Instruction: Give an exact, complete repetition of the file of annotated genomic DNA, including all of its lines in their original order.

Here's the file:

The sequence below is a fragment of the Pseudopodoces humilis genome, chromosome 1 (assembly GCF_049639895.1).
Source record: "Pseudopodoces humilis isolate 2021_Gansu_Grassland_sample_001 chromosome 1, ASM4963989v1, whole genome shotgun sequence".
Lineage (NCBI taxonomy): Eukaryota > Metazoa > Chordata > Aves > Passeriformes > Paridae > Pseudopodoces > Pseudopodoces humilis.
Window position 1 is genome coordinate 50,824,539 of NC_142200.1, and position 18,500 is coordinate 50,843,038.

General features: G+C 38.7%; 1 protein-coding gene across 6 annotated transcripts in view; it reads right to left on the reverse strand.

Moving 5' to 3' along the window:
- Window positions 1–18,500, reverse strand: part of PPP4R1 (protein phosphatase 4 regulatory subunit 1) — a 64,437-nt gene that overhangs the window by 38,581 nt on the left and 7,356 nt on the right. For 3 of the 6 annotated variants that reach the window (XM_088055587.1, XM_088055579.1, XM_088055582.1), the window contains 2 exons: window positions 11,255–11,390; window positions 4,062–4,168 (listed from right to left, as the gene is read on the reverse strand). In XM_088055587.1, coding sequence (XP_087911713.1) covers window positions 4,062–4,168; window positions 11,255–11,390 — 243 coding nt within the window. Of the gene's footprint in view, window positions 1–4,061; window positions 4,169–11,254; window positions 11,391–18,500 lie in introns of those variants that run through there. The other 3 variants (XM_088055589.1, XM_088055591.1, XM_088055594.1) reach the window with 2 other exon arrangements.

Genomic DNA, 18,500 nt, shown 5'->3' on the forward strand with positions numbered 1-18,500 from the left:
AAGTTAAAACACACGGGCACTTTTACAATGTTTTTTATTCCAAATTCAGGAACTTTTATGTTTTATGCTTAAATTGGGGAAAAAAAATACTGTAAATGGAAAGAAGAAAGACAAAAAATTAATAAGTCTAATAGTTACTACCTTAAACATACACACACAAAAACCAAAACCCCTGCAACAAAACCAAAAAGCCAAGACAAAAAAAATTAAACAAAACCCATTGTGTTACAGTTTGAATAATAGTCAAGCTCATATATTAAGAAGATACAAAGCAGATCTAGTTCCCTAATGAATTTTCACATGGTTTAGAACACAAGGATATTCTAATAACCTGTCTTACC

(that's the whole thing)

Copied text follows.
The sequence below is a fragment of the Pseudopodoces humilis genome, chromosome 1 (assembly GCF_049639895.1).
Source record: "Pseudopodoces humilis isolate 2021_Gansu_Grassland_sample_001 chromosome 1, ASM4963989v1, whole genome shotgun sequence".
Lineage (NCBI taxonomy): Eukaryota > Metazoa > Chordata > Aves > Passeriformes > Paridae > Pseudopodoces > Pseudopodoces humilis.
Window position 1 is genome coordinate 50,824,539 of NC_142200.1, and position 18,500 is coordinate 50,843,038.

General features: G+C 38.7%; 1 protein-coding gene across 6 annotated transcripts in view; it reads right to left on the reverse strand.

Moving 5' to 3' along the window:
- Window positions 1–18,500, reverse strand: part of PPP4R1 (protein phosphatase 4 regulatory subunit 1) — a 64,437-nt gene that overhangs the window by 38,581 nt on the left and 7,356 nt on the right. For 3 of the 6 annotated variants that reach the window (XM_088055587.1, XM_088055579.1, XM_088055582.1), the window contains 2 exons: window positions 11,255–11,390; window positions 4,062–4,168 (listed from right to left, as the gene is read on the reverse strand). In XM_088055587.1, coding sequence (XP_087911713.1) covers window positions 4,062–4,168; window positions 11,255–11,390 — 243 coding nt within the window. Of the gene's footprint in view, window positions 1–4,061; window positions 4,169–11,254; window positions 11,391–18,500 lie in introns of those variants that run through there. The other 3 variants (XM_088055589.1, XM_088055591.1, XM_088055594.1) reach the window with 2 other exon arrangements.

Genomic DNA, 18,500 nt, shown 5'->3' on the forward strand with positions numbered 1-18,500 from the left:
AAGTTAAAACACACGGGCACTTTTACAATGTTTTTTATTCCAAATTCAGGAACTTTTATGTTTTATGCTTAAATTGGGGAAAAAAAATACTGTAAATGGAAAGAAGAAAGACAAAAAATTAATAAGTCTAATAGTTACTACCTTAAACATACACACACAAAAACCAAAACCCCTGCAACAAAACCAAAAAGCCAAGACAAAAAAAATTAAACAAAACCCATTGTGTTACAGTTTGAATAATAGTCAAGCTCATATATTAAGAAGATACAAAGCAGATCTAGTTCCCTAATGAATTTTCACATGGTTTAGAACACAAGGATATTCTAATAACCTGTCTTACC